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The European Parliament in Strasbourg.

Last year I was invited to learn about the European Union through a program called EU Visitors Program. It was a chance to learn about Egypt’s foreign policies from the other side of the fence. The overriding inclination was support of the Mubarak regime. It was there that I heard the word stability with maddening frequency.

It was either Mubarak, i.e. stability, or democracy and overall chaos. The stability they referred to was regional of course. Mubarak served strategic regional purposes. “He talks to Hamas for us,” said one official in 2010. And when quizzed about their support of an autocratic regime, the officials gave the “soft power” answer. As opposed to aggressive pushing for democracy in 2005, they watered down the pressure in favor of the regional stability.

A year and a half later, the regional map is changing from within and the EU is forced to amend its neighborhood policies. Not only due to the political upheaval in the Arab World but also due to more critical voices from within that might be gaining momentum due to the very same regime change in the south.

But the changes in the policies go beyond a comparison to the past. The factors are complex and overlap —sometimes leaving me with the impression that neither party of these policies knows what they want. The vague situation on the ground could be an excuse for the confusion. European and Egyptian officials know very well neither can live isolation even at a time of transition. For now, Egypt’s relation with the EU is still a work in progress.

Read my two-part analysis of the changing and evolving relation that ran in Daily News Egypt:

The struggle to find more than words in Europe’s reviewed neighborhood policy: Part 1

BRUSSELS/CAIRO: Surprised with the so called “Arab Spring,” Europe has been scrambling to justify relations with former dictators while it revises policies to better suit the democratization aspirations of North Africa.

Long before mass protests swept Tunisia last December and shortly after in Egypt, activists and opposition members had considered the West — the United States and Europe — a hindrance when it came to aspirations for political change. Democracy programs and even intermittent pressure on the former regimes to implement reforms were often seen as strategic moves rather than genuine efforts.

That the regimes in Tunisia and Egypt remained in power this long and their presidents often received with open arms by American and European leaders were proof for many politicians in North Africa that the West wasn’t the slightest bit interested in real reform, regardless of how many times Western diplomats stressed otherwise.

“In the past too many have traded democracy for stability,” José Manuel Durão Barroso, president of the European Commission, said candidly in his address to Cairo in July. “But recent events have only proven that lasting stability can only be achieved through democratic and accountable governments.”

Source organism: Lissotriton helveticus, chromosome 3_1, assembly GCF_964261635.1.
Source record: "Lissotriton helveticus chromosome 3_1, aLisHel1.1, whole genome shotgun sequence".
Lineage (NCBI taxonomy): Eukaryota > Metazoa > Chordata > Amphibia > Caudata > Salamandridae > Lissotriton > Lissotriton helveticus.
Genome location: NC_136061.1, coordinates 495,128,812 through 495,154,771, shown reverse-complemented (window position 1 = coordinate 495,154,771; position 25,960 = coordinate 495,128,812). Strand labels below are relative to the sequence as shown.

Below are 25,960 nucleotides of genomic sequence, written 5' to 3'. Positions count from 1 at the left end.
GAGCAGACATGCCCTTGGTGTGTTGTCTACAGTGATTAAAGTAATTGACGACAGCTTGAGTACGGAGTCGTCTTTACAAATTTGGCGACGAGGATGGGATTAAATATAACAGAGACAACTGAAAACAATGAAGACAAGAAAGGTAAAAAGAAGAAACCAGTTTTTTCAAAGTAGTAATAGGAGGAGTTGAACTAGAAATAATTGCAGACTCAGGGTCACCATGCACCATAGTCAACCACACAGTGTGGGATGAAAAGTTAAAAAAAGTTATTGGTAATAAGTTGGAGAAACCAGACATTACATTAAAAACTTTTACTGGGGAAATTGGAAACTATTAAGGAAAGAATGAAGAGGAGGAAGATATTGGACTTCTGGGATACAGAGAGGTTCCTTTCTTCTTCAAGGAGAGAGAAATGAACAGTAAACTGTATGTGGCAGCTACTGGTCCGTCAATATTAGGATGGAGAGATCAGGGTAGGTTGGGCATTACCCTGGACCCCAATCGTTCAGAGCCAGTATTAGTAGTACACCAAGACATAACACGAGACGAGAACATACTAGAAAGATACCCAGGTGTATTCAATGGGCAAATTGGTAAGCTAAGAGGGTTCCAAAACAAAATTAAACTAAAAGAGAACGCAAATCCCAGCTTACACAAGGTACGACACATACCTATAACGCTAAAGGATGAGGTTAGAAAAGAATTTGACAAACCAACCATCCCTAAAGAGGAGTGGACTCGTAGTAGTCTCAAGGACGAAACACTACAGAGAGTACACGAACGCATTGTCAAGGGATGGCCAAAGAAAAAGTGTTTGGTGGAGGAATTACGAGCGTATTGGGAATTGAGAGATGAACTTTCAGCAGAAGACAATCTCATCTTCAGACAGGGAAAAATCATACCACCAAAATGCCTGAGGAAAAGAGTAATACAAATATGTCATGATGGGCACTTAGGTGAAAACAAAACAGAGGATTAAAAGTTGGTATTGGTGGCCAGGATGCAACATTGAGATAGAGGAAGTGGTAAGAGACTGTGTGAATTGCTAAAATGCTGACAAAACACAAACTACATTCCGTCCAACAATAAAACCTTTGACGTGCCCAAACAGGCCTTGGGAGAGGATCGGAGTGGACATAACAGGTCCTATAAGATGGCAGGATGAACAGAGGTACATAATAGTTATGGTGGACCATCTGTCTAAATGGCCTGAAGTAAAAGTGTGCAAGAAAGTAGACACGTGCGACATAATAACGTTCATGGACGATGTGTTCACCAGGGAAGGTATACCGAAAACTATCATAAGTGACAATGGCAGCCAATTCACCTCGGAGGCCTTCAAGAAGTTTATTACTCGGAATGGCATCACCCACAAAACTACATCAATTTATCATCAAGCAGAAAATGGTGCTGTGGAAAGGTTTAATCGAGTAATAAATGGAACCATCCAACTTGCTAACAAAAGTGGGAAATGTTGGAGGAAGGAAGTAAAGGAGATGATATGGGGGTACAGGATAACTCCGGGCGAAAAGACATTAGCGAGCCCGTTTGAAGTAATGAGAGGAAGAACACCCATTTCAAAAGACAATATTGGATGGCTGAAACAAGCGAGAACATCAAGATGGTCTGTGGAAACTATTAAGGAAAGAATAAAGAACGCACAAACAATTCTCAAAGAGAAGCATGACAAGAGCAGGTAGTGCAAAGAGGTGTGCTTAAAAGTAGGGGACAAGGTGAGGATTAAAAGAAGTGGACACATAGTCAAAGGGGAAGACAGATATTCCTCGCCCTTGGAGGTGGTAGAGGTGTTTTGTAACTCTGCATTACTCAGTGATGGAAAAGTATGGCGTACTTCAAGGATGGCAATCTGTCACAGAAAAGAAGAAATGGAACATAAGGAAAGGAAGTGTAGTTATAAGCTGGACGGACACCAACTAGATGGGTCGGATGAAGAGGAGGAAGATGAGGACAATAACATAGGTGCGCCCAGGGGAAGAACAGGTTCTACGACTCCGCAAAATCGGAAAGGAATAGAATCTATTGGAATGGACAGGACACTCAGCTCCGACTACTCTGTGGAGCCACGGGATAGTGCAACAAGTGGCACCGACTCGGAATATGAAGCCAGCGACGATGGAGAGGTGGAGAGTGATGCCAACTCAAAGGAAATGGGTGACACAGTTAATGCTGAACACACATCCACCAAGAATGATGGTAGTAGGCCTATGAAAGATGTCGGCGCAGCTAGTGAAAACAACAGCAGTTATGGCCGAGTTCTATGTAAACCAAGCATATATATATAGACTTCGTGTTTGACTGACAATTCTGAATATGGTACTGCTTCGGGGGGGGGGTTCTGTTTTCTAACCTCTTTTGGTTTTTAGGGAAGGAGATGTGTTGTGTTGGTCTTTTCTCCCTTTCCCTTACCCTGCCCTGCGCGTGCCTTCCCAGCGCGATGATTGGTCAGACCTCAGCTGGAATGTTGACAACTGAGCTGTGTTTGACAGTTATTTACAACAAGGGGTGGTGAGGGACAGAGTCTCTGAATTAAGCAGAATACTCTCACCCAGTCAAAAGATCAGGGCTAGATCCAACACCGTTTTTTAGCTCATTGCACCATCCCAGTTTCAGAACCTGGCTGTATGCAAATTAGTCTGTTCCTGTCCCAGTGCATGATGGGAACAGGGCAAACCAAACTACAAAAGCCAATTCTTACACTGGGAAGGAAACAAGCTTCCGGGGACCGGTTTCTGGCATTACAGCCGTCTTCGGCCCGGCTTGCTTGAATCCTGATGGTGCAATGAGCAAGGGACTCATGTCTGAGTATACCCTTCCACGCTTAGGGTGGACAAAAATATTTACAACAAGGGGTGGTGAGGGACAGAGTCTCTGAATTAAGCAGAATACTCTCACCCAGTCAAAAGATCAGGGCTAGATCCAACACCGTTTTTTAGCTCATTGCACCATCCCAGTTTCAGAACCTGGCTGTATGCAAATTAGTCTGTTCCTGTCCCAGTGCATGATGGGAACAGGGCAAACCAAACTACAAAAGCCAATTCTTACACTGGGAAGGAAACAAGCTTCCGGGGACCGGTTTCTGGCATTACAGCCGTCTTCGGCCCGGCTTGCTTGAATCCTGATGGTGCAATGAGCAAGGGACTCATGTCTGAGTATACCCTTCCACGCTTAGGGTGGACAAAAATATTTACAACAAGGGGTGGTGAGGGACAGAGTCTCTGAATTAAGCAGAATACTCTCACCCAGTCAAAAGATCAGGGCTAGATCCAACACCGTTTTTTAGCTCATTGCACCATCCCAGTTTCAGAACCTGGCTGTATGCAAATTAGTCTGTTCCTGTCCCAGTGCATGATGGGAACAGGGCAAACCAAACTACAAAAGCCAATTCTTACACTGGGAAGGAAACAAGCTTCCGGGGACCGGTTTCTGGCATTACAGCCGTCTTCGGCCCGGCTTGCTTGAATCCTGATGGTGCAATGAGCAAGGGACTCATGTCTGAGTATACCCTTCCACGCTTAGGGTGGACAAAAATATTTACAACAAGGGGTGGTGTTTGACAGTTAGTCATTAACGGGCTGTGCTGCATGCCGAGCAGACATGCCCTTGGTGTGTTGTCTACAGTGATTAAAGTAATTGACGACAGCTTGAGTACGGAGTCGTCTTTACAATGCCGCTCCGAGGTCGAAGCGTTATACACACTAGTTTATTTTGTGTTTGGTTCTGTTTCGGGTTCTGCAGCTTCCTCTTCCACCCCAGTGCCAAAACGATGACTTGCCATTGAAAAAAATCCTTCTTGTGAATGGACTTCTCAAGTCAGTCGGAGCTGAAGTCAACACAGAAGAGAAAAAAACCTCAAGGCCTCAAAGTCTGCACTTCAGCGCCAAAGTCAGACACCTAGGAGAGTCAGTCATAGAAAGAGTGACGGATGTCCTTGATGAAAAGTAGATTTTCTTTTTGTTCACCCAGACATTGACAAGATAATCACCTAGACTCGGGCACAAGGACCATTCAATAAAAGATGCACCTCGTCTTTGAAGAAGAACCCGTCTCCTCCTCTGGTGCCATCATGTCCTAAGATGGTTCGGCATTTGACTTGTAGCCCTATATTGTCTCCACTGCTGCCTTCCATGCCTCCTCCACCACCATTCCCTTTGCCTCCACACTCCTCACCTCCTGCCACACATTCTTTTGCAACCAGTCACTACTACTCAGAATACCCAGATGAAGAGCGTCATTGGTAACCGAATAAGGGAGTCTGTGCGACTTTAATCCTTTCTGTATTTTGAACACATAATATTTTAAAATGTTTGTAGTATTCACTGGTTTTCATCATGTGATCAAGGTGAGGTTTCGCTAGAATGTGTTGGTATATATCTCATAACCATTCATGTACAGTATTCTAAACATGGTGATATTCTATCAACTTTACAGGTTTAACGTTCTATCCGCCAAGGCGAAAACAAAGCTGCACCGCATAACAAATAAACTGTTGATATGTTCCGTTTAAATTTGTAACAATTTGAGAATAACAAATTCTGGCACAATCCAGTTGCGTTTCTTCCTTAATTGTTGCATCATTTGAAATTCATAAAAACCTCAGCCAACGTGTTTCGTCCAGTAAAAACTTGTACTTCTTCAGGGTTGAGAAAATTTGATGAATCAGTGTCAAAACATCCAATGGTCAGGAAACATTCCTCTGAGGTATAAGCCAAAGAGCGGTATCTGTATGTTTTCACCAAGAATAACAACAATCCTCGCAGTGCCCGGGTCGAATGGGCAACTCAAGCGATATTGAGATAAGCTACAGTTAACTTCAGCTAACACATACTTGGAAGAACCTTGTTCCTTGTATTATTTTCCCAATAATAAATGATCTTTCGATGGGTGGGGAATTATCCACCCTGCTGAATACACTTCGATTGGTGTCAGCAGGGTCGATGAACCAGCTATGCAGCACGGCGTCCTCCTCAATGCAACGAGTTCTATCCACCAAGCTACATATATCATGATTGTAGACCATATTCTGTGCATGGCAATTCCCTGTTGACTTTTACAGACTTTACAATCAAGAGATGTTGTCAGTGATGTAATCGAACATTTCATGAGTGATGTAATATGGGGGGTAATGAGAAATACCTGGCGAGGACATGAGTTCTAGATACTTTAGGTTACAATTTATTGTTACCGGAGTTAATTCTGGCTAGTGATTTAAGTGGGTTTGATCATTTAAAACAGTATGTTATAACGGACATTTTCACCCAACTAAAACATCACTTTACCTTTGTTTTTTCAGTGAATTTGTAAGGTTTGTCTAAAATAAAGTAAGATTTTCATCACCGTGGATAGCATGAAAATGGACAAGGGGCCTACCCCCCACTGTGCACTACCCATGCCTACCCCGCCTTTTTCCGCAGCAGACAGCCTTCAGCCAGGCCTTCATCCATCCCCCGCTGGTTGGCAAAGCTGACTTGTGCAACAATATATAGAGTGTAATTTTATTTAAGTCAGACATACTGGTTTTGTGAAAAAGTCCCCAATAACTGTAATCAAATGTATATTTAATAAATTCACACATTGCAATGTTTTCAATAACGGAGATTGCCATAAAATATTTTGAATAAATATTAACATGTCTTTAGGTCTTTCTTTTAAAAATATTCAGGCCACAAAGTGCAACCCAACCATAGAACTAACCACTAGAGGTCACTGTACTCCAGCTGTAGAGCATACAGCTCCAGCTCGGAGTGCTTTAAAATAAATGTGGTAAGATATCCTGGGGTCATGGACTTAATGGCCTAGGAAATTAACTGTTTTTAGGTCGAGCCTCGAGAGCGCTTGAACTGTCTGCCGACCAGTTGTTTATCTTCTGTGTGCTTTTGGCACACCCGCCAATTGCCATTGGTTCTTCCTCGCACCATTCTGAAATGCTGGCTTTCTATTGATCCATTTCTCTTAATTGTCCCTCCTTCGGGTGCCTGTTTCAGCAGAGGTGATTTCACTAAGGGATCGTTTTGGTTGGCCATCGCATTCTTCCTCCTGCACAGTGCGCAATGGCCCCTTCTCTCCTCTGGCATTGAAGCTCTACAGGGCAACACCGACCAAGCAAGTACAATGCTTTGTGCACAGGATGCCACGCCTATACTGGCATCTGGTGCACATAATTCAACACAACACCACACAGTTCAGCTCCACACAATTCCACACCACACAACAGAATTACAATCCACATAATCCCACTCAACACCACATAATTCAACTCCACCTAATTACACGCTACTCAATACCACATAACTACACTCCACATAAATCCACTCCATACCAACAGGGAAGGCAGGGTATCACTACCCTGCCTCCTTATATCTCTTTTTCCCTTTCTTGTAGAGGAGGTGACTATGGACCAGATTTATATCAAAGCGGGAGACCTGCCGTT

Others were blunter in their assessment of regional relations pre-2011.

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The struggle to see beyond words in Europe’s reviewed neighborhood policy: Part 2

The ambiguity is to some extent mutual and extends beyond immediate demands.

On the one hand, Europe is hesitant about the type of regimes and political and economic systems that will emerge in Egypt and Tunisia. On the other hand, with transition government in control, both North African countries are yet to determine what they want on the long run, whether domestically or in foreign policies.

The extra funds promised by the EU won’t be injected into programs except after October. The timing has to do more with logistics within the Union, but it also gives the EU the opportunity to wait and see the results of promised elections; i.e. a clearer indication of the future. On Oct. 24, Tunisians will vote a constituent assembly to draft a constitution and in November Egyptians will choose a parliament.

According to Hamdy, meetings with his European counterparts over the past few months were dominated by three questions: whether Egypt would allow monitoring of the elections; the policy towards funding civil society groups and the controversial, Mubarak-era NGO law; and political Islam.

Egypt’s announcement that it won’t accept election monitors didn’t have a noticeable impact on its foreign relations. The recent government decision to investigate the sources of funding of civil society groups, seen by many activists as a guised witch-hunt against critics, is yet to have an impact.

Before Egypt’s ruling military council announced it won’t accept international monitors, observers weren’t expecting much reaction in case of a rejection.

The absence of an impasse — over two issues with vital impact on the five benchmarks Fule noted — could be interpreted as more respect to the sovereignty of the new governments or a return to the days when Europe would turn a blind eye to issues it labeled as violations or setbacks.

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